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Studs on Bikes

My Old Farmers' Almanac says that winter arrives here at 2:35 pm on December 21 but I've put my studded tires on already. Not on my car, but on my bike. I've switched my knobbies for "studdies" for winter riding.

It's usually a great conversation item about how I ride in the winter. You can see the doubt in their eyes when I mention studded tires for the bike. "Really?", they say. "Where do you get them" is the next question, after they realize that I am not kdding them.

If you haven't seen them before, this is what mine look like. These are Nokian Extreme 296, the number 296 representing the number of studs in each tire. More studs than on my car tires.

I got mine from CycleLogic, 506-529-1101, ask for Norm. He uses them too.

But winter fun comes at a price. These little studs are each worth about 50 cents when placed into this fine tire. You do the math. So be prepared for a shock when you go shopping for them. In fact, they cost more than most top-end auto snow tires.

Sure, there are cheaper tires. But the experts on this topic at icebike.org rate these among the best. (Check out the ice tire reviews) And I've been using them for three seasons and so far, no missing studs and no sign of any wear. These boots are tough! The ride is a little slow with the extra weight, but they handle surprisingly well on bare roads, slick wet ice or crusty snow. Just keep the pressure a bit on the low side and they will grab and go just about anywhere. In fact, they grip so well that you have to be careful that they don't throw you off when you would normally expect a skid in summer conditions.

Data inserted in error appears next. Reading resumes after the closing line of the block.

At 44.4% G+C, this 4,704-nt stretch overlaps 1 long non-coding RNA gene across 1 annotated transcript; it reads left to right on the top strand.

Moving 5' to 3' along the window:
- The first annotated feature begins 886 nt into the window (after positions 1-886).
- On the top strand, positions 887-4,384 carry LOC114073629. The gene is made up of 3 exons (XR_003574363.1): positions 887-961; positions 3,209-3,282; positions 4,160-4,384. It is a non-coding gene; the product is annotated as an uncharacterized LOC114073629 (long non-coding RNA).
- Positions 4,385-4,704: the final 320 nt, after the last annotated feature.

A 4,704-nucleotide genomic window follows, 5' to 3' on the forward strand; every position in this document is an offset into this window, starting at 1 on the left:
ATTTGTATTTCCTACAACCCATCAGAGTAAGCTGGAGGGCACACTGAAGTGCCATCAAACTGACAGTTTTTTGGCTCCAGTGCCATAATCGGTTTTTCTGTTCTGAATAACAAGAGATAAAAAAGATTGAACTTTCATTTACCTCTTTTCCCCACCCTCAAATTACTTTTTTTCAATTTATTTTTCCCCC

If you are cheap and handy, there are instructions on making your own studded tires at Icebike.org, but it looks like a tedious job -- let me know how you make out if you try it.

For road riding or commuting, you need studded tires if there is any ice at all on your route. Even on "bare" roads, you will invariably come upon a frozen puddle or trickle in your path. Even on mild days there will be frozen patches in the shady spots. You just have to look at a patch of ice and you're on the ground -- hard ground at this time of year!

For trail riding, it depends on conditions. If the ground is still a bit soft, you can ride through snow on regular knobbies. But if there is ice under that snow, even studdies can slip if the snow packs into the knobs. Bottom line: if you can't see what's under the snow, assume it is ice if the ground froze before the snowfall.

Riding on a trail off the the Frye Road, near St. Andrews, New Brunswick

Find yourself a hard packed road, and you can really fly with confidence. Some of the trails near here are even smoother in the winter, so its tempting to go faster than ever. Just beware that lurking under that soft layer of snow you are about to fall on could be a very hard, very cold boulder.

Snowmobile trails are a special treat when then conditions are right. Timing is everything. Check them out on the first cold day after mild weather, before they get chewed up by the machines. These soggy trails become just like pavement when the mercury drops.

Gravel or mud roads are different this time of year, too. The usually loose surfaces are not quite so loose, and your favourite mud bogs are now a pleasure to ride. Just watch out that your front wheel doesn't suddenly drop through thin ice -- these endos are really nasty.

A couple other things - salt on public roads can really mess up your components - if you can't rinse your bike off after each ride you may want to use an old bike as a winter bike. And if you splash through any water, your braking and shifting could end up non-functional. Keep things well lubed before you go.

Most tips on winter riding were learned the hard way. Check out some of the older articles on this web site, or the definitive site, icebike.org

Contributed by
Rick MacMillan
December 12, 2005

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